"Check definitions and check that premiums are competitive," he says. "If they aren't, find out what's required to upgrade the policy to the latest definition or move insurer. But never cancel your old policy before your new one is in force."

If you dropped your policy with a view to move to another insurer, you could find that they won't cover you for the level you want and you'd be without insurance.

PROTECT YOUR ESTATE

The final aspect of wealth protection that should be top of the list, but is often an afterthought is estate planning. Don't be like the anecdote told by lawyers about wealthy couples who leave no box unchecked with their SMSF, but forgot to write a will.

It doesn't happen often, but it does happen, says Anna Hacker, head of estate planning at Equity Trustees. As obvious as it may sound, it's critical to have a valid will and revisit it every couple of years – and that doesn't mean from a will kit you buy in a newsagency, she says.

Other mistakes include technical errors, like not getting paperwork witnessed or writing the wrong date on binding death nominations. While there have been cases of wills written on walls accepted, the rules are much stricter for binding death nominations.

The main area of confusion that unravels the best intentions of wealth-builders is whether they actually need a binding death nomination, a legal document that states which of your dependants is to receive your benefits in the event of your death.

In an age when blended families are on the rise, there are arguments both for and against binding death nominations as a mechanism to shelter wealth.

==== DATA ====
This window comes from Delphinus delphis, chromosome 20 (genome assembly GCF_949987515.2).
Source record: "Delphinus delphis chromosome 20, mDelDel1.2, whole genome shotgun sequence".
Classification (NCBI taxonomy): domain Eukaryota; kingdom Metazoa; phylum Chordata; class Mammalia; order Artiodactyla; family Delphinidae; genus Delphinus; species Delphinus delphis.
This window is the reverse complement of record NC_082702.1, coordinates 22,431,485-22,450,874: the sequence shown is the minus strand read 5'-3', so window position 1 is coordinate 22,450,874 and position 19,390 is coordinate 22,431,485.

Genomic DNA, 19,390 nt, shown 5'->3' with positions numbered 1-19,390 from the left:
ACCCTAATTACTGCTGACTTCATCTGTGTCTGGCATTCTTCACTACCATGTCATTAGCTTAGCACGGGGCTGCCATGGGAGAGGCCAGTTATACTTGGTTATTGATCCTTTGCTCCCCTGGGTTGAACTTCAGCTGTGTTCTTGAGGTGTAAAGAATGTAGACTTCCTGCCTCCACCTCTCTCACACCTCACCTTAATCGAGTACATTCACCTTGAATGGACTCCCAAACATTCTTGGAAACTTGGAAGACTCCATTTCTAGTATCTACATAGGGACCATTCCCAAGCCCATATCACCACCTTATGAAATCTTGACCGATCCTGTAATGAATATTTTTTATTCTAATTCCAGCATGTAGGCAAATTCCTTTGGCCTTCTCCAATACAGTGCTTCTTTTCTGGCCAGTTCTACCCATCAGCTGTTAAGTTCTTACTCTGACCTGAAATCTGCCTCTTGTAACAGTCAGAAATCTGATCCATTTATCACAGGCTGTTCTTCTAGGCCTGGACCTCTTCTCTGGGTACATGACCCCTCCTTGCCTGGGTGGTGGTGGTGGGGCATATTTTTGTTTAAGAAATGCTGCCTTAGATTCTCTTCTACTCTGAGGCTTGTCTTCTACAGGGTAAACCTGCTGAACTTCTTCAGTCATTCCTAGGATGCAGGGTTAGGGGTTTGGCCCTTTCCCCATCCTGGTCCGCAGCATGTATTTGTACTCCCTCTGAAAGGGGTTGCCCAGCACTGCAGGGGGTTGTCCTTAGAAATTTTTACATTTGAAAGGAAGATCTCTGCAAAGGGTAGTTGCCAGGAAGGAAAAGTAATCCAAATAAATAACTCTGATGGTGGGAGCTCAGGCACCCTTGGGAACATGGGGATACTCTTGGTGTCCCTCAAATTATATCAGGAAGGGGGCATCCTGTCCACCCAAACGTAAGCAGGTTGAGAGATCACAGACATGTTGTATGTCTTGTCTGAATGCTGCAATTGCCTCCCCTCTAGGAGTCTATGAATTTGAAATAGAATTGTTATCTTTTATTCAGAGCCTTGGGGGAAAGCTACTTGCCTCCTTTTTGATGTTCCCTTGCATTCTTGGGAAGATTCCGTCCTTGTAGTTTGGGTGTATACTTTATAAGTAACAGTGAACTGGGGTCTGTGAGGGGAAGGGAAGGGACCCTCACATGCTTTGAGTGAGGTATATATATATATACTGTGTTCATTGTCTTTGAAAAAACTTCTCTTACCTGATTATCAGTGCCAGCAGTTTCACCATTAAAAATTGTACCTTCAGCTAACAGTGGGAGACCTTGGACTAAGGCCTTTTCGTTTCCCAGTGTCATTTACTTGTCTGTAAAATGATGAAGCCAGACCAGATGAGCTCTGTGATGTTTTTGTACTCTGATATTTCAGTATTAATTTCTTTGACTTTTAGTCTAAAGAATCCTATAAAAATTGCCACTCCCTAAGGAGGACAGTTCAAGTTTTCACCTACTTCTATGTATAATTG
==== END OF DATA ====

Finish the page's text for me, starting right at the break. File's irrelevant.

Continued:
Without a binding death nomination, you face the risk that your money could end up in the wrong hands if your estate is challenged and divided in a way you wouldn't have planned. With the nomination, you can ensure your benefits go exactly where they are intended.

However, if you are divorced and have a binding death nomination that names children under 18 as your beneficiaries, you could still face a situation where your wealth ends up in the hands of your ex-spouse, says Hacker. In this situation, you may be better off putting it into the estate.

With complicated family units on the rise, it's becoming more common for people to use super splitting strategies, which sometimes involves having multiple family trusts or SMSFs, says Hacker.

BUILD WEALTH WITH YOUR SPOUSE

Beyond the obvious benefits of companionship and pooled incomes, marriage and de facto partnerships can help you grow your wealth quickly.

If you want your investments to compound quicker while saving tax, one strategy could be investing in your spouse's name. Say you're a high income earner and paying a top marginal tax rate and your partner falls into a lower tax bracket, you may be able to invest in his or her name and your income would be taxable at that rate. 

You may also be able to transfer an employee share scheme into their name. 

As a quid pro quo for investing in your lower-earning spouse's name, you could top up their super with a spousal contribution. If they are working part-time or are a stay-at-home parent, additional contributions to their super could attract a tax offset of up to $500, provided their taxable income is less than $37,000.